The company helped respond to the Three Mile Island nuclear accident in 1979 by delivering special stainless steel tanks from its warehouse in Harrison to be used in the recovery operation at the Pennsylvania site. It also participated in the Sept. 11 recovery efforts.

The company also specializes in air disaster recoveries and has participated in recovering and storing many planes, including those from nearby Teterboro Airport, the aiport at which Sullenberger was hoping to make an emergency landing.

'Unassuming' entrepreneur

Despite the company's aggressive efforts to stay on top of the latest technology, its days in the spotlight have taken the 130-employee firm in an unlikely direction.

Supor, whose father started the company in 1960 with one truck, might have chosen to remain beneath the radar in the historic move, which he is doing for free, had it not been for the encouragement of the Carolinas Aviation Museum.

It was the museum that encouraged Supor to make the most of the move by allowing the media and the public a peek inside the amazing and complicated transportation process for which the company has been preparing for two years. The museum is planning a giant welcome reception for the plane on Saturday featuring a visit from Captain Sully himself.

Shawn Dorsch, president of the Carolinas Aviation Museum, said Supor's willingness to go above and beyond to get the plane's body moved in once piece, means a piece of history will be saved.

"Joe and his team recognized the historical significance of this artifact," Dorsch told BusinessNewsDaily. "If he hadn't stepped up to the plate and offered to do this, the plane would have had to be cut in half."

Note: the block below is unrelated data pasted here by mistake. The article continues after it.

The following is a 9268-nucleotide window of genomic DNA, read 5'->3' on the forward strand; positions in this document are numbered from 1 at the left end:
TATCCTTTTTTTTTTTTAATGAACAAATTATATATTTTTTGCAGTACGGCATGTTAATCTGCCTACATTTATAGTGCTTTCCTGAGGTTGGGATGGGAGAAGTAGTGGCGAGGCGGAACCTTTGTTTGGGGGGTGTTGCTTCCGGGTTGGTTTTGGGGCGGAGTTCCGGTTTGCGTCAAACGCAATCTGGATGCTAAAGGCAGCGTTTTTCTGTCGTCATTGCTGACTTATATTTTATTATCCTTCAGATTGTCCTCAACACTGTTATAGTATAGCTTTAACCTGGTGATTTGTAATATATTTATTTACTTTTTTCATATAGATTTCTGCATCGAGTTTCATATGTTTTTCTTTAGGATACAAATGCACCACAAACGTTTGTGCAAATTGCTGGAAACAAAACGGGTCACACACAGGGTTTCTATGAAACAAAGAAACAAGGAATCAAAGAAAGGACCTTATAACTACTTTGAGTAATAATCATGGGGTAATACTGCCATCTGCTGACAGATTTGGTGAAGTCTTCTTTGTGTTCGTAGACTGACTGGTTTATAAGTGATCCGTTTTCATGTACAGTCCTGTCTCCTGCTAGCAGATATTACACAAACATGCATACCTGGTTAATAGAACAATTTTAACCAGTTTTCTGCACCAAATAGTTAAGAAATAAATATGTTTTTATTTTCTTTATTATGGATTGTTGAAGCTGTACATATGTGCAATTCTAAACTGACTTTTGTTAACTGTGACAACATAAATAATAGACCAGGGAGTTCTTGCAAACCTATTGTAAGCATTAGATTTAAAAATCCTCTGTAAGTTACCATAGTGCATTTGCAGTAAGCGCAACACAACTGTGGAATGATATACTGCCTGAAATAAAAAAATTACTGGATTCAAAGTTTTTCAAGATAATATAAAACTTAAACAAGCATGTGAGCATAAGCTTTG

Supor, however, likes to remain focused on the heroic efforts of Sullenberger and the rest of the rescue team.

"We assisted only after all the passengers were brought to safety," Supor said in a  statement. "I would like to thank all of my employees for working diligently through the chilling evening until the aircraft was removed from the water and raised up to the surface as well as throughout the process of storing and preparing the plane again for its final journey home."

Supor, described by his employees as "unpretentious," "unassuming" and "down to earth," also  wants to thank everyone who helped make the very challenging move possible.

"I would like to thank the states' DOT’s [departments of transportation] and engineers, each police department, state trooper, county official and all the town mayors that went above and beyond to help us navigate through our permitted route," Supor said. "If not for the combined effort of all, this move could not have been accomplished. The outpouring of support throughout the country has been overwhelming and I’m reminded again why I’m so proud to be an American."

The plane will be on exhibit at the Carolinas Aviation Museum beginning  the end of next week. Visitors will be able to view the plane's fuselage as museum workers reattach the wings and prepare the plane for its long-term stay at its new home.

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This story was provided by BusinessNewsDaily, sister site to LiveScience.